U.S. Labor Secretary Elaine Chao said today that the Bush administration will keep pressing China to let the yuan appreciate at a faster pace to help close a trade deficit with the Asian nation. China's trade balance unexpectedly widened 4 percent in July from a year earlier to $25.3 billion, the first increase in four months, according to China customs bureau figures released Aug. 11.
The yuan strengthened 0.05 percent to 6.8450 a dollar as of 5:30 p.m. in Shanghai, from 6.8481 yesterday, according to the China Foreign Exchange Trade System. The currency is allowed to trade by as much as 0.5 percent against the dollar either side of a daily rate set by the central bank, which was fixed at 6.8400 today.
The yuan has weakened 0.2 percent versus the dollar this month, after a 6.9 percent gain in the first seven months of 2008. It fell by the most in four weeks yesterday.
The ICE futures exchange's Dollar Index, which tracks the greenback against the currencies of six U.S. trading partners, rose almost 1 percent today. It touched 77.571, the highest since December 2007.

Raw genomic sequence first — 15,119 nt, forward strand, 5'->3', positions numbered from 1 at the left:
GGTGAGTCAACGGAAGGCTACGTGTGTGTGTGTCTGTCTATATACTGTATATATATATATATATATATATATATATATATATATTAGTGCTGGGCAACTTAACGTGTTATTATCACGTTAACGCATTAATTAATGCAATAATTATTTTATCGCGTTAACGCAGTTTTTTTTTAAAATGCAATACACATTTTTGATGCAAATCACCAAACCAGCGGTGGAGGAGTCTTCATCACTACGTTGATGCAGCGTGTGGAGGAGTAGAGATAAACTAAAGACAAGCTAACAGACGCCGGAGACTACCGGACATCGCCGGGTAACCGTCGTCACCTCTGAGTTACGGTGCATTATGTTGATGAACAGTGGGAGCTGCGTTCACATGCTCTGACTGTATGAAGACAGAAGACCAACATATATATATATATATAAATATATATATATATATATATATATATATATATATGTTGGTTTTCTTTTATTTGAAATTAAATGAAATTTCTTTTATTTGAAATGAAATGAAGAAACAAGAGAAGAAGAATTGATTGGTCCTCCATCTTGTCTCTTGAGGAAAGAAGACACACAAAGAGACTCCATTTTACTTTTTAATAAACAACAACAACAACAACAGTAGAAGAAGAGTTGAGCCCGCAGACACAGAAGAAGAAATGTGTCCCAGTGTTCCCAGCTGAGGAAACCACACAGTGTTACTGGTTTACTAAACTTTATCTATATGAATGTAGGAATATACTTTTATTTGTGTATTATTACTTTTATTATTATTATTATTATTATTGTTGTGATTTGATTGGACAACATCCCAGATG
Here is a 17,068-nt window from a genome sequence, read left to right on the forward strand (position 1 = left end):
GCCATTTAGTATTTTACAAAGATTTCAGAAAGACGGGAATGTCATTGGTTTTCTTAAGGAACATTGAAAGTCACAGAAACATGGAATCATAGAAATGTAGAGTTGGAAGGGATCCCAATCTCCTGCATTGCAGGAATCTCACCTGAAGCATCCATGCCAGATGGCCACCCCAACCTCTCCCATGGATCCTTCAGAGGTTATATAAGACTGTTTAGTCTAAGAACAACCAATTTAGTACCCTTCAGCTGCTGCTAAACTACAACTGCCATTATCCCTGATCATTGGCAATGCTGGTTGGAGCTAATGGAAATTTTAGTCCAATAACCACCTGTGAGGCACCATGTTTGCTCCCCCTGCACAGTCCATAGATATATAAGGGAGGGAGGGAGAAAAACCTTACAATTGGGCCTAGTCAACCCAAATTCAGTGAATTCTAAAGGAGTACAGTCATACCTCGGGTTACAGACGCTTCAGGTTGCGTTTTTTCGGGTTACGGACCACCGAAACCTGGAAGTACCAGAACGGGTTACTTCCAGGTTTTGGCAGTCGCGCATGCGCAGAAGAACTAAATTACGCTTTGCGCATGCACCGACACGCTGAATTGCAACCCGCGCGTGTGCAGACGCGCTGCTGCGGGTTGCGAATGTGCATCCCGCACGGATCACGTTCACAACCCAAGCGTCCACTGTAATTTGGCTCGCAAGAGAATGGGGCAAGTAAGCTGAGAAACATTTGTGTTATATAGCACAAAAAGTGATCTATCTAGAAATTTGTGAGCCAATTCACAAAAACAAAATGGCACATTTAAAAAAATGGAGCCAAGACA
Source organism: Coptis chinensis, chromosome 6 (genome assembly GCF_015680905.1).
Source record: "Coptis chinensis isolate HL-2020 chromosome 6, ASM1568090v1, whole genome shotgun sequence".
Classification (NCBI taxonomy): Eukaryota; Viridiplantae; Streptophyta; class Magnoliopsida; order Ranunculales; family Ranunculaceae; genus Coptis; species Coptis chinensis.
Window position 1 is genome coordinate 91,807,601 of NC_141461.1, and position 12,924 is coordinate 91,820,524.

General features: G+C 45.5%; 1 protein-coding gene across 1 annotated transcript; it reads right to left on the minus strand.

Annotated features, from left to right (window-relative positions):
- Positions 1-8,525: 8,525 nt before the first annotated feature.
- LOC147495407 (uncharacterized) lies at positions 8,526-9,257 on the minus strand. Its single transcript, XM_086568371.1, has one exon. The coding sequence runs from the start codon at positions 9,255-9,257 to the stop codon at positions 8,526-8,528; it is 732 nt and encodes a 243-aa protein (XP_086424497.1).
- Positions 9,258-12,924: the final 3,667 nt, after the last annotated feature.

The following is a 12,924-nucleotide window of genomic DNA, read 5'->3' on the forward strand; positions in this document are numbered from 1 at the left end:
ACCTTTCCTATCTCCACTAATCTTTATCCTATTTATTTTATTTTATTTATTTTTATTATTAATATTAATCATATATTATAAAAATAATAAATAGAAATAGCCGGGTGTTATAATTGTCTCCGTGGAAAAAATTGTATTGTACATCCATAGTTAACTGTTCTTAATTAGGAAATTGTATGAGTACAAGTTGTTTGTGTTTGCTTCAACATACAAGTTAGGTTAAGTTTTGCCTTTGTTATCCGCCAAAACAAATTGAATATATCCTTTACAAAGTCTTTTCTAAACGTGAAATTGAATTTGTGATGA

U.S. Treasury Secretary Henry Paulson said Aug. 19 that China must let its currency appreciate to curb domestic inflation and defuse tensions in Congress that may prompt trade penalties.
China's yuan has gained 8.3 percent versus the euro and 4.3 percent against the yen this quarter, compared with a 0.09 percent advance versus the dollar. The central bank manages the yuan's exchange rate against a basket of currencies, including the yen and the euro, after scrapping a peg to the dollar in 2005.
They advised investors to purchase the yuan's one-month forwards contracts. Non-deliverable forwards show the currency will fall 0.2 percent to 6.8580 to the dollar in one month.